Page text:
My light bulb moment (and holiday wishes)

As committed as I am to reducing my impact on the environment, I’ve always had a hard time with the whole compact fluorescent light bulb thing. I know that they use a fraction of the power and last 10 times longer than regular bulbs, but every one that I’ve ever bought has given off an erie, pale blue light that was somehow never quite bright enough. Even bulbs that claimed to give off “warm” light were impossible to live with, so I shamefully stuck with my old energy-sucking bulbs.

This proves, once and for all, that I will take a photo of anything.

I read somewhere recently (Natural Home magazine, I think) that certain kinds of fluorescent bulbs give off a light that’s similar to regular incandescents (apparently the thing to watch for is the number 2700K, which should be on the package somewhere – it was above the Energy Star logo on mine). Not really believing it, I decided to give it one last shot and bought a pack of 23 watt compact fluorescent bulbs. The ones that I got give off 1650 lumens of light and are supposed to be equivalent to a standard 100 watt bulb. I am thrilled to report that I can’t see a difference between the light this bulb gives off and the light given off by the old one. Yay! I will definitely be replacing the bulbs in all of my fixtures with these babies! Here’s some information from the Energy Star website about the benefits of compact fluorescent bulbs:If every American home replaced just one light bulb with an ENERGY STAR, we would save enough energy to light more than 2.5 million homes for a year and prevent greenhouse gases equivalent to the emissions of nearly 800,000 cars. ENERGY STAR qualified CFLs:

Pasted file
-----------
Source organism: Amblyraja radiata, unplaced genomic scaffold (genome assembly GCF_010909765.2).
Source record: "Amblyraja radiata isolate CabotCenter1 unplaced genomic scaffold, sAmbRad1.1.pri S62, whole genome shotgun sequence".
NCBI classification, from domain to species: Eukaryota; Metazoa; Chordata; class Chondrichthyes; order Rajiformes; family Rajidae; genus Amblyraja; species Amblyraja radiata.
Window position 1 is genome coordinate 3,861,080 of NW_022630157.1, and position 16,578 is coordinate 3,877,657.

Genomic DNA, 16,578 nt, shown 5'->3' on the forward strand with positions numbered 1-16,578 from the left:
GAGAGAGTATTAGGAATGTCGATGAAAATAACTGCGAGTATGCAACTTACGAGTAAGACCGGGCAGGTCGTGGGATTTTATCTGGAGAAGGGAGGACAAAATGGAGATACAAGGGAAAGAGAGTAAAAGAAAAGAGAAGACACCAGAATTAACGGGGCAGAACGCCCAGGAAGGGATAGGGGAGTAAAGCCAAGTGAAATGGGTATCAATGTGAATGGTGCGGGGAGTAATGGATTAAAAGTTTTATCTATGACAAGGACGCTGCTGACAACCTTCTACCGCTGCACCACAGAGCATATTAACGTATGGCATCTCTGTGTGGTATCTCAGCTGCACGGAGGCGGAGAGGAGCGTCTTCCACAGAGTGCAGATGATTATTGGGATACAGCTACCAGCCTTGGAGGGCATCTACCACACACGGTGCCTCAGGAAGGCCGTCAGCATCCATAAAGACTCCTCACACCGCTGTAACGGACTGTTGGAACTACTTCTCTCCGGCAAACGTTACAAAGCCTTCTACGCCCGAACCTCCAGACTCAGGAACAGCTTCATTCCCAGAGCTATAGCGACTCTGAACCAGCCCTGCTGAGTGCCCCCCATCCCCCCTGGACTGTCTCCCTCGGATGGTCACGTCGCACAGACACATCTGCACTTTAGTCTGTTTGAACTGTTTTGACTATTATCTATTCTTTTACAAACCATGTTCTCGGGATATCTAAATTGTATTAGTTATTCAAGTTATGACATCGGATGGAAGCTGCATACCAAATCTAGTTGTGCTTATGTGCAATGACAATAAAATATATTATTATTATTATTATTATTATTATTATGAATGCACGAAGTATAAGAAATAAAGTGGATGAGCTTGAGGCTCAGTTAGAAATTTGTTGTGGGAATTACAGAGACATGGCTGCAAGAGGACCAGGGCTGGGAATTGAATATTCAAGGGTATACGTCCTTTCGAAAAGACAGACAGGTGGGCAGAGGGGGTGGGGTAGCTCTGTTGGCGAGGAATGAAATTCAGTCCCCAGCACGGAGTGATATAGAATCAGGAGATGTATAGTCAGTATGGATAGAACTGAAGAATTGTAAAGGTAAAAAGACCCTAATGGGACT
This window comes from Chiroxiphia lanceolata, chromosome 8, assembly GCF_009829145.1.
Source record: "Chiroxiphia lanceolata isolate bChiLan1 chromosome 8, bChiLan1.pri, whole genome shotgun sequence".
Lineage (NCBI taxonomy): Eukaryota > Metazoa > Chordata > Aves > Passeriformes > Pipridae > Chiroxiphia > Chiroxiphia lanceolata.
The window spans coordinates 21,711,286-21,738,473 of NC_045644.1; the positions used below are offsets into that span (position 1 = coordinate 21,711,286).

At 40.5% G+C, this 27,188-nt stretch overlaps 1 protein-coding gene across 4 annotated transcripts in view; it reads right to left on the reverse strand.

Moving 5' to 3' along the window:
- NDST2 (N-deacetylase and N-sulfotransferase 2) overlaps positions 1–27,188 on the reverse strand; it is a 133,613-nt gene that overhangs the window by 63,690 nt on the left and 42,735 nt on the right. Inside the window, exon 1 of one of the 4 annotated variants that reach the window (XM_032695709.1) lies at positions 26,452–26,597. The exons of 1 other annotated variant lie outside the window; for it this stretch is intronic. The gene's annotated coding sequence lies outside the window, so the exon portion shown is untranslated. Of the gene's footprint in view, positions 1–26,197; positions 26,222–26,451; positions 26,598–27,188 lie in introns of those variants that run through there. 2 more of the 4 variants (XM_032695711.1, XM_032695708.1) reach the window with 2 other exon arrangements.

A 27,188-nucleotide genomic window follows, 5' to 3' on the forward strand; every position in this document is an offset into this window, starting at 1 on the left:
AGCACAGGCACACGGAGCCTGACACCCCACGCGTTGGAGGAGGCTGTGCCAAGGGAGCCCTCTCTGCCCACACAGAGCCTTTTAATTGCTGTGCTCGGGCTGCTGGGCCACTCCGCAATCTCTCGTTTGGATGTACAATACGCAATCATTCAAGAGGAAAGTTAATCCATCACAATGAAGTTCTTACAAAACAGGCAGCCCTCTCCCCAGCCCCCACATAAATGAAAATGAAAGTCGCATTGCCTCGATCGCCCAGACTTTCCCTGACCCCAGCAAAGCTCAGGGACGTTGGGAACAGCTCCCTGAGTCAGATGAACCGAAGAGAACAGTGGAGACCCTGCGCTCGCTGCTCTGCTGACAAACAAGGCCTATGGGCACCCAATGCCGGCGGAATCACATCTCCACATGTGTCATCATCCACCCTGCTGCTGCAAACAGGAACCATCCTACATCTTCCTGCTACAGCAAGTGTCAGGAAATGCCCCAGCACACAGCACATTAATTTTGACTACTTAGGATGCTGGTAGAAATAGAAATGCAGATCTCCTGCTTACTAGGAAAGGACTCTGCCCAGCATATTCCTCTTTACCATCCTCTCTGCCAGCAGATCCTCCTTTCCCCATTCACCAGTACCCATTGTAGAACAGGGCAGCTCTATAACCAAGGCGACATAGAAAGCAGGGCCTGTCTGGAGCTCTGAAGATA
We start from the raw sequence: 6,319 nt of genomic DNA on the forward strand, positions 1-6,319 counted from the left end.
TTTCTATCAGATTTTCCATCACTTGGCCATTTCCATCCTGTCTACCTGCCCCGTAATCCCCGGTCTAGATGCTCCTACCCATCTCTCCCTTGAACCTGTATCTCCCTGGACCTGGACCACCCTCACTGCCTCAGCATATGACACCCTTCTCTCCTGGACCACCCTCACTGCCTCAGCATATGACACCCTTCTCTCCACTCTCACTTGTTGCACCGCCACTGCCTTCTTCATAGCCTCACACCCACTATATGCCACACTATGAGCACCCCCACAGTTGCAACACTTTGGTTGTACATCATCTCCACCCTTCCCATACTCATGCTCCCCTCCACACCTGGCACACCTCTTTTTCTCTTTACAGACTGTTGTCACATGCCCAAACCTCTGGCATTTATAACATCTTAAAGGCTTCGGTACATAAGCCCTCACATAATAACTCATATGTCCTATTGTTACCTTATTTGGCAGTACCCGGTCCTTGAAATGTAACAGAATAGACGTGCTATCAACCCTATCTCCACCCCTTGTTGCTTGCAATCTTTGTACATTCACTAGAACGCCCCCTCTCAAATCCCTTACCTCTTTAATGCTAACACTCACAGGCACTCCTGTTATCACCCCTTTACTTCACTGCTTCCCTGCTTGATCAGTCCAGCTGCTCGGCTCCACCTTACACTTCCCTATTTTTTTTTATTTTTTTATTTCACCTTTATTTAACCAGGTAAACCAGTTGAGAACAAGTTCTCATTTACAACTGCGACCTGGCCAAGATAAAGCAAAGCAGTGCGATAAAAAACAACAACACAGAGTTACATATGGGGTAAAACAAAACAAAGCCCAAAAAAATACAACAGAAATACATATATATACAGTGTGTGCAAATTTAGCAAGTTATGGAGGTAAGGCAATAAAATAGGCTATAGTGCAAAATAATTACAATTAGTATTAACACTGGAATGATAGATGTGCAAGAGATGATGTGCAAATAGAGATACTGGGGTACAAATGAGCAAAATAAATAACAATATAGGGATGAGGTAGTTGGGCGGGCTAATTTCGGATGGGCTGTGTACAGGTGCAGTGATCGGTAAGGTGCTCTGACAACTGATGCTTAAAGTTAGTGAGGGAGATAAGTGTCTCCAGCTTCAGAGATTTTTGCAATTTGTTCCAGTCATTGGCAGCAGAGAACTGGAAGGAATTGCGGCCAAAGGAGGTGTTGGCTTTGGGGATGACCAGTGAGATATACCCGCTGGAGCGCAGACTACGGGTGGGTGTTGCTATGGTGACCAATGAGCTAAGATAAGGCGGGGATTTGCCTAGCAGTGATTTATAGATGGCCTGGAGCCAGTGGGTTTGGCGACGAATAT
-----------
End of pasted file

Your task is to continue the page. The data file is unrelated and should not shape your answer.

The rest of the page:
Use at least 2/3 less energy than standard incandescent bulbs to provide the same amount of light, and last up to 10 times longer.
Save $30 or more in energy costs over each bulb’s lifetime
Generate 70 percent less heat, so they’re safer to operate and can cut energy costs associated with home cooling. Click here to see them in action.
On another note, I’d like to wish my friends south of the border a safe and happy Thanksgiving! I can’t wait to hear how Phelan made out with her ostrich, I mean, turkey.

9 thoughts on “My light bulb moment (and holiday wishes)”

  • It’s good to know about the 2700k number. Most of the lights in our house are CF, but I had to get used to the strange lighting. At first I fellt as though I was in a laundromat or something. But I will keep my eye open for the ones you recommend.

  • well, that makes me feel hopeful. I’ve had those in 60watt versions and the amount of light they throw off is inadequate for my needs. Still I think all of my bulbs have now been switched over. My only complain is that my lamps with shades that fit over the bulb, they don’t play nicely with these bulbs. I’ll have to get a higher wattage next time I need bulbs.

  • Phelan – Everything looks so delicious!

    Burdockboy – It’s a weird kind of light, isn’t it? The shadows are harsher or something.

    Stephanie – I have that same problem with a couple of my lamps. I guess I’ll have to get some different shades.

  • We made the switch over to flourscent bulbs this year. The only problem we’ve noticed is that we can’t use our motion sensor switches, because the bulbs flicker. Other than that, we love them, and see no reason to return to incandescent bulbs.